A longtime pickup driver, the Columbus, N.J., resident viewed himself carrying a pack of grandchildren in the pickup, folding down the back seats to store work gear, groceries and luggage and tossing into the truckbed mulch and tree limbs from his acre-and-a-half yard.
"I drive a charter bus part time, and I know the feel of comfort on the highway," he says. "You sit higher than usual in the [Ford] SuperCab and it has lumbar seats. I've never been more comfortable."
So he bought Ford's F-150 SuperCab.
The F-series, along with six other full-sized pickups in the U.S. market, shares a widening audience. Their segment, with sales of 1.72 million units in 1995, up 3.2%, according to Automotive News, is the largest in unit sales of the six segments compromising the U.S. light-truck market, a category increasingly devoted to sports-utility vehicles and mini-vans.
Sales of full-sized trucks in '95 were the highest since the 1979 model year.
Those trucks are both shaping and being shaped by America's changing tastes. Gone are the rough-and-ready days of pickup suage. Only about a third of Ford's customers report using their trucks in their line of business and only 14% use them primarily for work, says Ross Roberts, VP-general manager of Ford Division.
Instead they drive their pickup trucks to work, and run errands, just like car owners. But pickup owners differ from their car counterparts with their higher mention of recreational uses for their vehicles.
"Pickups are the big sports coupes of the '90s," says James Hall, VP-analysis of the Detroit office of consultancy Auto Pacific Group.
Although still mostly men's wheels, the extended cabs are sure to woo more women, predicts Susan Jacobs, president of Jacobs & Associates, an auto consultancy. In fact, women last year represented 11% of new full-sized pickup buyers.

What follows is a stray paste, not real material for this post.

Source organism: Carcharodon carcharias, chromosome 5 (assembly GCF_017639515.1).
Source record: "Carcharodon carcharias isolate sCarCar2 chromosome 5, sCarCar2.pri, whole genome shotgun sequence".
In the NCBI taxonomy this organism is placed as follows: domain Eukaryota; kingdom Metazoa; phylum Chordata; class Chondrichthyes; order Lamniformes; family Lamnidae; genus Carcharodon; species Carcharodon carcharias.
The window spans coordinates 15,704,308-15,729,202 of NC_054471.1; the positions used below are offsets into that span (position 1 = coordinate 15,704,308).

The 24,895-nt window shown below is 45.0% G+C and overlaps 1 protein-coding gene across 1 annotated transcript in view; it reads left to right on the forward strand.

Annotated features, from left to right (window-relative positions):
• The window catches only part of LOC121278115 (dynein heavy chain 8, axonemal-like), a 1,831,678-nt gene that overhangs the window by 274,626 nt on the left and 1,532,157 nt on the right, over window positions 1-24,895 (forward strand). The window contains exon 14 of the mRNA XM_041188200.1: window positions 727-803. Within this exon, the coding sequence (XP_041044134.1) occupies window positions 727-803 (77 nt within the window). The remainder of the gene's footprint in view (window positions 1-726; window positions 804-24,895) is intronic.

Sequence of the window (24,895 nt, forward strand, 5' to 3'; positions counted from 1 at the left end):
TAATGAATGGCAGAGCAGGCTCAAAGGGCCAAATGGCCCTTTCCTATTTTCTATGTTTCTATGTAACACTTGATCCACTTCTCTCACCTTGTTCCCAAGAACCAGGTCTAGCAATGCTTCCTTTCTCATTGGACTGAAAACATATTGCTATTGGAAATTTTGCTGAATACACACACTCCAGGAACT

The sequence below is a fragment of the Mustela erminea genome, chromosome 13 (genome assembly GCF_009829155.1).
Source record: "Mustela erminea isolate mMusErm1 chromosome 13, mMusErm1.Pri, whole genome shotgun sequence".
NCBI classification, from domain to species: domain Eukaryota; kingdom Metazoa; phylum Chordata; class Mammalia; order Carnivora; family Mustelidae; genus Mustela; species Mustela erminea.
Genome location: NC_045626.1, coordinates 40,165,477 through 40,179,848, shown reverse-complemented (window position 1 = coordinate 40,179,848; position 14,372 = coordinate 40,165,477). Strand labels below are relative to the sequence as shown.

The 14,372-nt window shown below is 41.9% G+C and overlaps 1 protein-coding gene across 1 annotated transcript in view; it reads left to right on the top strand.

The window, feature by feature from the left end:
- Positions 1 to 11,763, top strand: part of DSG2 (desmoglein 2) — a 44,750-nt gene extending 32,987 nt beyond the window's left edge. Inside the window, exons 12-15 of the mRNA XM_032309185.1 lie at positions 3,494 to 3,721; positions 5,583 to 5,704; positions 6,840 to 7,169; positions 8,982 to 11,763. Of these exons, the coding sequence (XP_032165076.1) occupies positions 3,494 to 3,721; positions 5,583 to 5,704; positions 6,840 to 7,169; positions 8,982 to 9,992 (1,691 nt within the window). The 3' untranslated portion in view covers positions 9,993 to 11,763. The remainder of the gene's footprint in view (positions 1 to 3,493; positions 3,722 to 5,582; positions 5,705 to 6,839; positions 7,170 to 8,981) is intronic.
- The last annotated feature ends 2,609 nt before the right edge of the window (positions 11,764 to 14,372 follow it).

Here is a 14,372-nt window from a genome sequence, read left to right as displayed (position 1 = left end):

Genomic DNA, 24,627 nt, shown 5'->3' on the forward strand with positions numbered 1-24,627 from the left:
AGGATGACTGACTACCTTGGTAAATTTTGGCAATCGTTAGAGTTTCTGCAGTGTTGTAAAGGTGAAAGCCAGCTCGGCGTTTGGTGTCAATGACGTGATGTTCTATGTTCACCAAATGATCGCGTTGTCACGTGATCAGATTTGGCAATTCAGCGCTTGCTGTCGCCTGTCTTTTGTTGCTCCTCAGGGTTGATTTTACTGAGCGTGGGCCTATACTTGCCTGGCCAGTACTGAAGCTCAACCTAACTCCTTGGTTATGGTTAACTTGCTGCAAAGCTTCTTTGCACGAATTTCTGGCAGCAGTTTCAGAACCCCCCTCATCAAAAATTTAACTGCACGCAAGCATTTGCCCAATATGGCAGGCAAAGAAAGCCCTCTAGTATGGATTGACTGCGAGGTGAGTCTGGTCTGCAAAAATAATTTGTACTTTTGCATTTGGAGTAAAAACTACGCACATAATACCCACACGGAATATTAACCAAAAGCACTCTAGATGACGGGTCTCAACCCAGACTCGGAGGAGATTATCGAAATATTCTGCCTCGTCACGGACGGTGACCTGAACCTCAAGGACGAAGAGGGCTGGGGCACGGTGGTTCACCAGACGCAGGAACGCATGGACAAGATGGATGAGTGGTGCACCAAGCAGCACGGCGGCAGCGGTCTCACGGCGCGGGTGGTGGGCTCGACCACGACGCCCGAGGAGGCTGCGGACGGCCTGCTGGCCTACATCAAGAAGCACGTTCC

For its part, F-series pickups rose to 40% of the full-sized truck market, compared with 38.7% in '94 and 17% five years ago. In fact, the F-series has been the nation's top selling vehicle, car or truck, the past 14 years.
F-Series is on track for another best-selling year. It sold nearly 534,932 units through the first eight months of the year, up 15.8%.
Ford is spending an estimated $70 million this year advertising the 1997 F-150 extended cab, a version just a heartbeat behind Chevrolet's 1996 C-K introduced last fall by General Motors Corp.
After the F-150, the C-K series was the nation's second best-selling vehicle through August, followed by the Ford Explorer sport utility vehicle. Chrysler's Dodge Ram full-size pickup claimed fourth.
The Ram has been nibbling away at GM's market share. The Ram's big-rig-looking front end, first seen as part of the major redesign in the '94 model year, helped push Chrysler's full-sized pickup share to 15.8% at the start of the year from just under 7% in 1993.
"If the big-truck hiccups, it will be caused by the SUV," predicts Mr. Hall. A slew of new SUVs are now hitting the market or coming next year.
That translates into more competition that could spur sales incentives and possibly make SUVs more attractively-priced than full-size pickups.
A major fuel price hike or declines in fuel availability might slow full-size sales as well.
Full-size pickups have "become a fashion statement," says Art Spinella, VP at CNW Marketing/Research, an automotive consultant. The segment has been growing in suburbia, thanks in part to baby boomers.
But fashion statements rely on styling, which is more difficult to maintain in the auto industry than the apparel world.M